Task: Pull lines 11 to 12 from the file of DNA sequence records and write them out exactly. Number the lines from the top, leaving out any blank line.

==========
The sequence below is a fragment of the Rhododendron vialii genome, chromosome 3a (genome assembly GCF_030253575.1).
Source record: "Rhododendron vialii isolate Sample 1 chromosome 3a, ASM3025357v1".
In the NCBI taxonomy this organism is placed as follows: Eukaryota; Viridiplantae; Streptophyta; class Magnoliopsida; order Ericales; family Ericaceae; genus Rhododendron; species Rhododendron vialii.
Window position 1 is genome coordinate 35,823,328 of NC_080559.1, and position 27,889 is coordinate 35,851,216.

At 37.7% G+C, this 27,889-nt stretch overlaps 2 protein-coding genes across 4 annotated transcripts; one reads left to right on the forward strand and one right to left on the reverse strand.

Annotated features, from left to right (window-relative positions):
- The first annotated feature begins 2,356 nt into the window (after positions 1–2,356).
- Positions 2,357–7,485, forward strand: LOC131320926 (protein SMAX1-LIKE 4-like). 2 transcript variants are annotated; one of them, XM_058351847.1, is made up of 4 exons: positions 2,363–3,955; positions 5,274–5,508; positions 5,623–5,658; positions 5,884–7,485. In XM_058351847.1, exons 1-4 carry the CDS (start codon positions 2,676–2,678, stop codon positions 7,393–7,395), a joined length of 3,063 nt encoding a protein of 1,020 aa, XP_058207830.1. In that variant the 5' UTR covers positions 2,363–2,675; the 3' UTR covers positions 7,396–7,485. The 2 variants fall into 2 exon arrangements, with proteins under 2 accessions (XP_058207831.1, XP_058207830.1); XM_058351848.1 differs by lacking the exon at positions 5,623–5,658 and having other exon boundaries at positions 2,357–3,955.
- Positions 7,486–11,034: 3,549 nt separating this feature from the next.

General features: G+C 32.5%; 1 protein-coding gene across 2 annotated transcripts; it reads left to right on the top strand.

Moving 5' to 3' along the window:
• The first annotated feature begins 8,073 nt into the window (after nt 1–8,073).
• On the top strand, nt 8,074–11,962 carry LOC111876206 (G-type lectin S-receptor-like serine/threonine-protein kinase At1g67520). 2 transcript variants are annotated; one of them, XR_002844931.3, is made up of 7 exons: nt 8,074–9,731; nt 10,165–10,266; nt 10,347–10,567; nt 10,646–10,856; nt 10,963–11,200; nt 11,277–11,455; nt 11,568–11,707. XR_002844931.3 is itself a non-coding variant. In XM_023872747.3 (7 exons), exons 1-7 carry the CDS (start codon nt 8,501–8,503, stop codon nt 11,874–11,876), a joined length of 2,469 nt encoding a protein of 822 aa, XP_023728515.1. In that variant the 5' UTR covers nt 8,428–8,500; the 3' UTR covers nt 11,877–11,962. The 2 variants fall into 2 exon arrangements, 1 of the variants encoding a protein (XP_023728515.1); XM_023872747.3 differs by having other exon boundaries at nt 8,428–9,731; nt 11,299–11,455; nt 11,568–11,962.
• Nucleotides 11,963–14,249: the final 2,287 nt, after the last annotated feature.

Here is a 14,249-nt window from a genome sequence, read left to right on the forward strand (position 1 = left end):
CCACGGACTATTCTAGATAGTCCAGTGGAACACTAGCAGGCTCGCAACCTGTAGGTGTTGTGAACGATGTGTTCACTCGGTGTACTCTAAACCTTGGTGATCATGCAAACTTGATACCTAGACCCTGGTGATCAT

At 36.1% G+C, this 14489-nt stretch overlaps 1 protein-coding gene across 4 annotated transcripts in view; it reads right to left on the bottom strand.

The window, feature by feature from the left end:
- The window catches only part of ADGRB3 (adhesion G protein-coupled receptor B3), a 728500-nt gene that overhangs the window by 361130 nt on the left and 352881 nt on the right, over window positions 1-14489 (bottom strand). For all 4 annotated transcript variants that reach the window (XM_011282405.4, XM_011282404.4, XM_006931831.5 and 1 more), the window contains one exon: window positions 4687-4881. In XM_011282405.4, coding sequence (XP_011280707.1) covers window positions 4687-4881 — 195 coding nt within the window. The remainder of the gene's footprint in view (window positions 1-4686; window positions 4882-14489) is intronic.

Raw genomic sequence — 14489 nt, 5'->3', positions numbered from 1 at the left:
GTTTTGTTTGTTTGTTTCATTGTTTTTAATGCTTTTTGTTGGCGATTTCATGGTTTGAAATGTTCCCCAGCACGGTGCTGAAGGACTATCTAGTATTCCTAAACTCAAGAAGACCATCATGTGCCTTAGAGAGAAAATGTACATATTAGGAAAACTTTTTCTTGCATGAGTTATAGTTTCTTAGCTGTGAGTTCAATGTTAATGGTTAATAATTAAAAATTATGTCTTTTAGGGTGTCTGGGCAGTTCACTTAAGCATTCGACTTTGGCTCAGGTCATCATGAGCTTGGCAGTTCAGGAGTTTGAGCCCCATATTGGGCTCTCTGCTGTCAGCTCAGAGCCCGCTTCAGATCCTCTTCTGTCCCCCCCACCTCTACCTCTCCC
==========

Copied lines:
Moving 5' to 3' along the window:
• The first annotated feature begins 8,073 nt into the window (after nt 1–8,073).